Company A buys a piece of equipment with a useful life of 10 years for $110,000. The equipment is estimated to have a salvage value of $10,000. The equipment is going to provide the company with value for the next 10 years, so the company expenses the cost of the equipment over the next 10 years. Straight-line depreciation is calculated as (($110,000 – $10,000) / 10), or $10,000 a year. This means the company will depreciate $10,000 for the next 10 years until the book value of the asset is $10,000.  Each year the contra asset account referred to as accumulated depreciation increases by $10,000. For example, at the end of five years, the annual depreciation expense is still $10,000, but accumulated depreciation has grown to $50,000. That is, accumulated depreciation is a cumulative account. It is credited each year as the value of the asset is written off and remains on the books, reducing the net value of the asset, until the asset is disposed of or sold. It is important to note that accumulated depreciation cannot be more than the asset’s historical cost even if the asset is still in use after its estimated useful life. (Source:investopedia)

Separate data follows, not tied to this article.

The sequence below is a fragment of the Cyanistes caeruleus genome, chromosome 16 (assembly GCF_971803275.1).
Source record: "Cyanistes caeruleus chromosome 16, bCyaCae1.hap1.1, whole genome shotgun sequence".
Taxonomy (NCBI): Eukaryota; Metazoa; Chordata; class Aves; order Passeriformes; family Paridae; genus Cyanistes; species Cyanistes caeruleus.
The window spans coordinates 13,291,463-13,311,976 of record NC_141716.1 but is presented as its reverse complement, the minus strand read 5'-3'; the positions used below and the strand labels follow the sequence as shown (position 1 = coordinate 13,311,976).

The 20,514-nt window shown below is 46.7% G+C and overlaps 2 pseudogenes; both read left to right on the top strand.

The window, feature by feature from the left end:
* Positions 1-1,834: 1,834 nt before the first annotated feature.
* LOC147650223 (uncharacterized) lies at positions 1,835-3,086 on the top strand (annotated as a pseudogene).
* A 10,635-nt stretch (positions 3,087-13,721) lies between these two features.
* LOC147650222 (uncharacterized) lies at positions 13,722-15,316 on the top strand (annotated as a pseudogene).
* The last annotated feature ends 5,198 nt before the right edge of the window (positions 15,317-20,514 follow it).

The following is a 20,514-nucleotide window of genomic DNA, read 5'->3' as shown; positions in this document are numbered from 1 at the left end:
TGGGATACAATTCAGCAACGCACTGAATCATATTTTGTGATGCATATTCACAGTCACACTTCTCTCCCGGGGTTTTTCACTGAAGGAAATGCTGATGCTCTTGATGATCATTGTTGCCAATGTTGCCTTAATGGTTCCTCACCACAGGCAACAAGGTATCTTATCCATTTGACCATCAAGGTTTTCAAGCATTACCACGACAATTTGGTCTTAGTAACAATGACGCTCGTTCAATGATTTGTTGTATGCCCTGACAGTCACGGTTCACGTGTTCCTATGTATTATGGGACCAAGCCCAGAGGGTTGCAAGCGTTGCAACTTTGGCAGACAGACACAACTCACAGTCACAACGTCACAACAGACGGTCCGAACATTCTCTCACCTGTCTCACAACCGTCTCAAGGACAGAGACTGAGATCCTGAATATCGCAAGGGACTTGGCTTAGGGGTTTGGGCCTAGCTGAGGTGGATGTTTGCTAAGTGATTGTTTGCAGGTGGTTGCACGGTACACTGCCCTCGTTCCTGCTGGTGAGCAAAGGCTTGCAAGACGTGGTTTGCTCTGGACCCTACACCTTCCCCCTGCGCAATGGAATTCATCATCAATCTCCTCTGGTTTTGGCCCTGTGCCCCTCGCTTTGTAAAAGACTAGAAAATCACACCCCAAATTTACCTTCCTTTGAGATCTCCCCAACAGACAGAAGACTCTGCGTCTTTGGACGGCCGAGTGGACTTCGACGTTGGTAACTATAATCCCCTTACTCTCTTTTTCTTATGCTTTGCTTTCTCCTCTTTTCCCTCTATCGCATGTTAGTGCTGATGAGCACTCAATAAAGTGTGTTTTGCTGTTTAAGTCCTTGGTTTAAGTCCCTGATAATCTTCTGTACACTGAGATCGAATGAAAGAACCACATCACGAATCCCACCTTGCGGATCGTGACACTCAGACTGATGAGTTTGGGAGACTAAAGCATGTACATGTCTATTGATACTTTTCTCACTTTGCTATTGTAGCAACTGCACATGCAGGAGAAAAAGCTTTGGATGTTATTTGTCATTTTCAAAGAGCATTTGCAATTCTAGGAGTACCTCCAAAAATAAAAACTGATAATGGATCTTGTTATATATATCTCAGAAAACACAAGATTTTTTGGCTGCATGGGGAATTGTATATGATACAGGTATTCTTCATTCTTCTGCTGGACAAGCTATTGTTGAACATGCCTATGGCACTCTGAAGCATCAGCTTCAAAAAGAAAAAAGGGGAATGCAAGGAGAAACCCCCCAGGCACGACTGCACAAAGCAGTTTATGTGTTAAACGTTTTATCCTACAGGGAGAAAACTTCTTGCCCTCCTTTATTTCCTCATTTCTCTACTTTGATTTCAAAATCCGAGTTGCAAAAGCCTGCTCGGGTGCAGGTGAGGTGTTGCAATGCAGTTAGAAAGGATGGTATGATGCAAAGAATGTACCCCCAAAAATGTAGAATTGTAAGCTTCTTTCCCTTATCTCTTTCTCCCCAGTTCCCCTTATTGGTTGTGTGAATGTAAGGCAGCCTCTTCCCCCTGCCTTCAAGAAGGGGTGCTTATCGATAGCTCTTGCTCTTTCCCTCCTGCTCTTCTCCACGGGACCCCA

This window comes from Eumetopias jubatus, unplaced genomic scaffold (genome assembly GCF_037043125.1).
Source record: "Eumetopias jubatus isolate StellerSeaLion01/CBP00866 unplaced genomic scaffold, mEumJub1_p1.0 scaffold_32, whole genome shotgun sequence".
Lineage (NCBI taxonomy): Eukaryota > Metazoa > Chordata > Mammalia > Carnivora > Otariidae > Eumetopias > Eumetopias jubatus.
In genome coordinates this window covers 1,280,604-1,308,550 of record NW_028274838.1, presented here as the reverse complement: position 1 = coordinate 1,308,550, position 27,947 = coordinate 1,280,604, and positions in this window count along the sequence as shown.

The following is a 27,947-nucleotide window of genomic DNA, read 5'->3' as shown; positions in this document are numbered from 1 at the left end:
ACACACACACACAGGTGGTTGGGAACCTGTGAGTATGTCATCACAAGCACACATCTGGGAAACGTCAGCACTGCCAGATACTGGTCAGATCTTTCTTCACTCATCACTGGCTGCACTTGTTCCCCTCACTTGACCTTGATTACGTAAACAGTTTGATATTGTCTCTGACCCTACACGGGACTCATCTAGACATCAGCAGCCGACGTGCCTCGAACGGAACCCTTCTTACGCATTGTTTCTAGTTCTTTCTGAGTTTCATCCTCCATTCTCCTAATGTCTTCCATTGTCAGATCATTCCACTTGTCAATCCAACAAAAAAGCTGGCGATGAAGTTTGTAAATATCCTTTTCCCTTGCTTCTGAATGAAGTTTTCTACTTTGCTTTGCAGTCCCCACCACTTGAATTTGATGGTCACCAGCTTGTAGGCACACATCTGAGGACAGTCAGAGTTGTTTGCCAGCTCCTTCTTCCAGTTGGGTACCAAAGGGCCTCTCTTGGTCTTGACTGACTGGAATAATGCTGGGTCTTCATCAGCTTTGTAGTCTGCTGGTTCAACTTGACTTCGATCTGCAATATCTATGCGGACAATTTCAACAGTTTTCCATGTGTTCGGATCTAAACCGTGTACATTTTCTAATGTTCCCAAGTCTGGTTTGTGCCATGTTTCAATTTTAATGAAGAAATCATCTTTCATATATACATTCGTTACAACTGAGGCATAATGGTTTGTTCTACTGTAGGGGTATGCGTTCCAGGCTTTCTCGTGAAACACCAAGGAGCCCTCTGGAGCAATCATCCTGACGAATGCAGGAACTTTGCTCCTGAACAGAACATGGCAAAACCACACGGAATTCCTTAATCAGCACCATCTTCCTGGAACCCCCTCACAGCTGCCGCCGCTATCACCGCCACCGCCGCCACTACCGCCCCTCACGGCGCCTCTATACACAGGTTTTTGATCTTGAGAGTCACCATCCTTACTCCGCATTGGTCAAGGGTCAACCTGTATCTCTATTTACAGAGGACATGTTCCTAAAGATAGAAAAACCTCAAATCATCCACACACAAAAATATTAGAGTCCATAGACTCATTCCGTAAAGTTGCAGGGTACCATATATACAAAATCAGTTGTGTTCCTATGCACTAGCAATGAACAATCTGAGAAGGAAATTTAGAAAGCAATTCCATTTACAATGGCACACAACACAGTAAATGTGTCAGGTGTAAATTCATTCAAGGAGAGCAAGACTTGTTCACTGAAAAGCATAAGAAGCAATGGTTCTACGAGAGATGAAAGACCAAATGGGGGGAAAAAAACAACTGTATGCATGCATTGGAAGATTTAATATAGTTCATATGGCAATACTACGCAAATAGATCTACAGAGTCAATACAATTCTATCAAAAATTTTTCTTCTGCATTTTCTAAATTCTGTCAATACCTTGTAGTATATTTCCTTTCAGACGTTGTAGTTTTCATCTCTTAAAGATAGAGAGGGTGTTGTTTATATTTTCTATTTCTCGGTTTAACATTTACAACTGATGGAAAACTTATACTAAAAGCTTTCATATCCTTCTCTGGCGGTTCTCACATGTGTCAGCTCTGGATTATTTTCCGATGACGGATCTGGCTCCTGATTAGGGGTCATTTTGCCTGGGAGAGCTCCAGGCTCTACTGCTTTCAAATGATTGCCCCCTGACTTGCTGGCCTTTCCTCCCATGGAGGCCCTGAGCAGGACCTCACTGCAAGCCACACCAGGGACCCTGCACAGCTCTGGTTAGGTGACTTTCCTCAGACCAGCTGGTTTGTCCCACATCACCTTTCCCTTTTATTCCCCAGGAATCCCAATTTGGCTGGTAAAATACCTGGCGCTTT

Accumulated Depreciation and Book Value 

Accumulated depreciation is used in calculating an asset’s net book value. This is the amount a company carries an asset on its balance sheet. Net book value is the cost of an asset minus its accumulated depreciation. For example, a company purchases a piece of packing equipment for $200,000 and the accumulated depreciation is $50,000.  Then the net book value of the packing equipment is $150,000.  Accumulated depreciation cannot exceed an asset’s cost. If an asset is sold or disposed of, the asset’s accumulated depreciation is removed from the balance sheet. Net book value, however, isn’t necessarily reflective of the market value of an asset.

Up Next: Series24 – What Is the Series 24 Exam?

Series24 licensing is required for general securities principals to manage or supervise investment banking or securities business activities.  The Series 24 is an exam and license entitling the holder to supervise and manage branch activities at a broker-dealer. It is also known as the General Securities Principal Qualification Examination.  It was designed to test the knowledge and competency of candidates aiming to become entry-level securities principals. Supervisory activities allowed after passing the exam include regulatory compliance over trading and market-making activities, underwriting, and advertising.